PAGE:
Mountain bike advocates work on cohesiveness


By Dana Turvey

STATELINE – Trail builders, trail users and landowner gathered for three days to talk all things mountain bike related.

“IMBA is a good, knowledgeable organization specific to mountain bike trail building,” attendee Dave Clock said. “People don’t understand the hoops you have to jump through to build trails. The Forest Service as an entity has come to IMBA asking for help … they aren’t being hard-nosed, saying we have to do things this way or that. The Forest Service is saying ‘help us to know what you want.’ It’s been extremely productive.”

Clock is an example of the 90-plus who signed up for Oct. 1-3 conference. A former bike shop owner, he’s now lead bike mechanic for Tahoe Sports Ltd. in South Lake Tahoe.

The Flume Trail above Sand Harbor is a popular mountain bike trail.

The Flume Trail above Sand Harbor is a popular mountain bike trail.

Many familiar faces rounded out the meeting room, from shop workers to trail volunteers and a blend of cycling enthusiasts of all skill levels.

“This is a unique opportunity for riders to have their voices heard on the type of trails they want in the Tahoe region,” Tom Ward, IMBA’s California policy advisor, said of the event. “The Forest Service is ready to unveil their plans for managing Lake Tahoe over the next 10 to 15 years, so this is a key moment for mountain bikers to prepare our best speaking points for the public commentary period. Decision-makers in the Forest Service will be on hand at this event, and it’s IMBA’s goal to prepare both sides to work together in the months ahead.”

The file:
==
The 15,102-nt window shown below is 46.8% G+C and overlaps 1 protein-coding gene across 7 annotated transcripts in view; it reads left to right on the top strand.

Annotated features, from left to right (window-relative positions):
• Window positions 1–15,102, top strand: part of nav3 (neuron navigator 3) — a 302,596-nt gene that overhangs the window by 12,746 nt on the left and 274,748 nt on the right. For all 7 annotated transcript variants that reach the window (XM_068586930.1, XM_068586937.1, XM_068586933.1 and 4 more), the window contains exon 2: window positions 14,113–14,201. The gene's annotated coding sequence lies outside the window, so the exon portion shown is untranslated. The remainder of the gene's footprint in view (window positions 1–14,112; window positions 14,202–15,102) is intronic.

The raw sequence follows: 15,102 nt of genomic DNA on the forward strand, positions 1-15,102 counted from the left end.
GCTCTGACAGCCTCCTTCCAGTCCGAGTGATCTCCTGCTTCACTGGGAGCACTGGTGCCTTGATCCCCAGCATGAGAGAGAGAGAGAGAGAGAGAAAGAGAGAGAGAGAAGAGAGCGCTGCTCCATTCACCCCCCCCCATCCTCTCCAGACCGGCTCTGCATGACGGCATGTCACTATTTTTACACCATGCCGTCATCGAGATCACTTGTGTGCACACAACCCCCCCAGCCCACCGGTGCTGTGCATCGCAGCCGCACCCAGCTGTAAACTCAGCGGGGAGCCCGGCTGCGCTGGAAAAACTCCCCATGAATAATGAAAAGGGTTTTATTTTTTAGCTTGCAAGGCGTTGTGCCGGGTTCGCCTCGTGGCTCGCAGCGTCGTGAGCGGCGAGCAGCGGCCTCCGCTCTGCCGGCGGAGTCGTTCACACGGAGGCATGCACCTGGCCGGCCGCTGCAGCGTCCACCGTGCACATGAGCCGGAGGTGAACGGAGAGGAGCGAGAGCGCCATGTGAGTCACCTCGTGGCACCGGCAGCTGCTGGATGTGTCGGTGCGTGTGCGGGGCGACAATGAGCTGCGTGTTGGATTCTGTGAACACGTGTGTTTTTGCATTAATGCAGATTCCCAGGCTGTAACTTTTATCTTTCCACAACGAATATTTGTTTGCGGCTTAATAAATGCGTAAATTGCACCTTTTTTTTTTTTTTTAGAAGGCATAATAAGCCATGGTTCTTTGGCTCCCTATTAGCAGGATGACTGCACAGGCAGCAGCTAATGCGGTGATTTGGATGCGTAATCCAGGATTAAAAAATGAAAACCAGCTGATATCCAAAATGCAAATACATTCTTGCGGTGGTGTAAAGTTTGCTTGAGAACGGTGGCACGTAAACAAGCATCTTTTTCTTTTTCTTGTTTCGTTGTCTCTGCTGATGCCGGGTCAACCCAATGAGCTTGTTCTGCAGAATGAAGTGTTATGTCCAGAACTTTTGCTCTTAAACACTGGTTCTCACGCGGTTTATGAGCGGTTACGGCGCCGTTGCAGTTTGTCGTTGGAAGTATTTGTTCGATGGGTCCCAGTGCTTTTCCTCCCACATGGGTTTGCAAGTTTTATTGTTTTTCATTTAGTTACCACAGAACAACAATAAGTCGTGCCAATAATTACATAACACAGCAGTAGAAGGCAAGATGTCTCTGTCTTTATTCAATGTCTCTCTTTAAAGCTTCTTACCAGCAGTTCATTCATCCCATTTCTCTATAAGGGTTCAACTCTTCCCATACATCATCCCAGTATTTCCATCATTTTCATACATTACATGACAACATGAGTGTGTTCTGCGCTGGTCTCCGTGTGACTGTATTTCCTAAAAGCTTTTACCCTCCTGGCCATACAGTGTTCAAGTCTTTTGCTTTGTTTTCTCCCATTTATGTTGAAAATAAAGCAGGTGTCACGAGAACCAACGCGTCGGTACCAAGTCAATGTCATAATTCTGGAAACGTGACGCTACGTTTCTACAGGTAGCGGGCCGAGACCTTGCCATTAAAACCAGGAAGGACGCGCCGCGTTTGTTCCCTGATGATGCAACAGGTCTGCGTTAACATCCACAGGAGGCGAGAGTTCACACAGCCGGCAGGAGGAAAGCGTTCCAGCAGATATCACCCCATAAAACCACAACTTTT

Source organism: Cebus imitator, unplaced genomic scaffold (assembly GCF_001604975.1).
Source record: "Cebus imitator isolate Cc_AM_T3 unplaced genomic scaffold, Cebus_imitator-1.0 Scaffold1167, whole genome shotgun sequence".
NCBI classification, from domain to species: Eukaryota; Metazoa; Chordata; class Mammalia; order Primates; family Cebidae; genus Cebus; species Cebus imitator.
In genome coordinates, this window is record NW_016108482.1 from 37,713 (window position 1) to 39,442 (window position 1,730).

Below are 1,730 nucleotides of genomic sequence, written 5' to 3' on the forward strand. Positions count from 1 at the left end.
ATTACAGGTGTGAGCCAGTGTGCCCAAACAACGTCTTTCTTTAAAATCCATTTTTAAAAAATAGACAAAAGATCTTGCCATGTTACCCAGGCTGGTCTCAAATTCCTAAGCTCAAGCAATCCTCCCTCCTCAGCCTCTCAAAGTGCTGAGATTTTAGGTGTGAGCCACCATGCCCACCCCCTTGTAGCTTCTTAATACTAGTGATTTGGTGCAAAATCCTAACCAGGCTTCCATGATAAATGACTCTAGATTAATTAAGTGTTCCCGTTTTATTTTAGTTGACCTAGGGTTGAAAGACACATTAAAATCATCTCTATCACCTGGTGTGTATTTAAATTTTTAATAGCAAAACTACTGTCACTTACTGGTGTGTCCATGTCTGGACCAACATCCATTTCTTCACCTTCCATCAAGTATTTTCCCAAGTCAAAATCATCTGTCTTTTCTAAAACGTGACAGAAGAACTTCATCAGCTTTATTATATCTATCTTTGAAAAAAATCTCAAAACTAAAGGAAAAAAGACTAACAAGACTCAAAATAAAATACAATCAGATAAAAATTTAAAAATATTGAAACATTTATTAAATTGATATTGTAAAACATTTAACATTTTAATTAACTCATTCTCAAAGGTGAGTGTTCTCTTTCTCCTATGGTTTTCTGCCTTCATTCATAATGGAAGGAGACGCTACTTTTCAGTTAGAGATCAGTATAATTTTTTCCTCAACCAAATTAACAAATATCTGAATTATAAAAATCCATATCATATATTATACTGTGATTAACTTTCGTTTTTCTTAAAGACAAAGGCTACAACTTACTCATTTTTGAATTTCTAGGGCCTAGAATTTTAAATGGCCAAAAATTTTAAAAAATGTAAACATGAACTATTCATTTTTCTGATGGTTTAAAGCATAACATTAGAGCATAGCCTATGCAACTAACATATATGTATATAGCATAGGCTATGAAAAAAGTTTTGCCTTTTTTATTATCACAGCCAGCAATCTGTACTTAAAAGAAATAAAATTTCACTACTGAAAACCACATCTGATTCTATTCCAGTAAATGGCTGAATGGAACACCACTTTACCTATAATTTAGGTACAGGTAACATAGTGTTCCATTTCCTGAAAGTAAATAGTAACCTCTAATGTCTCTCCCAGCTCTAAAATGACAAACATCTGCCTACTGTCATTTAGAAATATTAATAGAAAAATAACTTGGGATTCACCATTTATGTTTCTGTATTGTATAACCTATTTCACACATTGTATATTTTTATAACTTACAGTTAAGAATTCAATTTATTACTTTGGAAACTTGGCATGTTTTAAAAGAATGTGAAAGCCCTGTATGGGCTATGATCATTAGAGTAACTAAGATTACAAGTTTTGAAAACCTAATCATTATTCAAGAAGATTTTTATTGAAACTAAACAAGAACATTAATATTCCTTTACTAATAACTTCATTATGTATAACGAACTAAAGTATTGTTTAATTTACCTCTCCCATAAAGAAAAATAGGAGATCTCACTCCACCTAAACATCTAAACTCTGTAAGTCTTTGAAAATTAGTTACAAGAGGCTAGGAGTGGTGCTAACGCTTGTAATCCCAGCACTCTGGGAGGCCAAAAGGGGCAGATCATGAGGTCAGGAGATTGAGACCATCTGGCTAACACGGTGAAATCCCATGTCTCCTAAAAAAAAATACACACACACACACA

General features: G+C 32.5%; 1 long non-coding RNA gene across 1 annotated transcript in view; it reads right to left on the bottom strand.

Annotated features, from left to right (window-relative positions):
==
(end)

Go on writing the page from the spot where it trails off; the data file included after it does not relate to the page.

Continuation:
The International Mountain Bike Association and U.S. Forest Service hosted this first Tahoe regional mountain bike conference. While the Boulder-based bike advocates attend worldwide conferences every two years, the Tahoe meetings stood as a prototype of what IMBA hopes to provide to other regions across the nation.

The three-day conference at MontBleu used a series of seminars to share information directly between the mountain bike community of Lake Tahoe to the U.S. Forest Service.

Topics included Mountain Biking at Summer Resorts, Building the Tahoe Bike Community and Trail Science, Design and Management.

One of the more popular conferences was a roundtable discussion titled Trails for Tahoe. Nine topics were listed on dryboards around the room; after splitting into small groups attendees spent a few minutes discussing each issue before listing pertinent solutions or feedback for each.

Topics and some of the shared input included:

• What should IMBA do to help the Lake Tahoe mountain bike community? Create an online community message board; develop a local IMBA club to specifically focus on Tahoe mountain biking (currently there is not a Tahoe branch);

• What specific input should mountain bikers provide on USFS planning efforts? Volunteer hours can help with grant funding; explain the type of trails and experience we want, both front-country and back-country;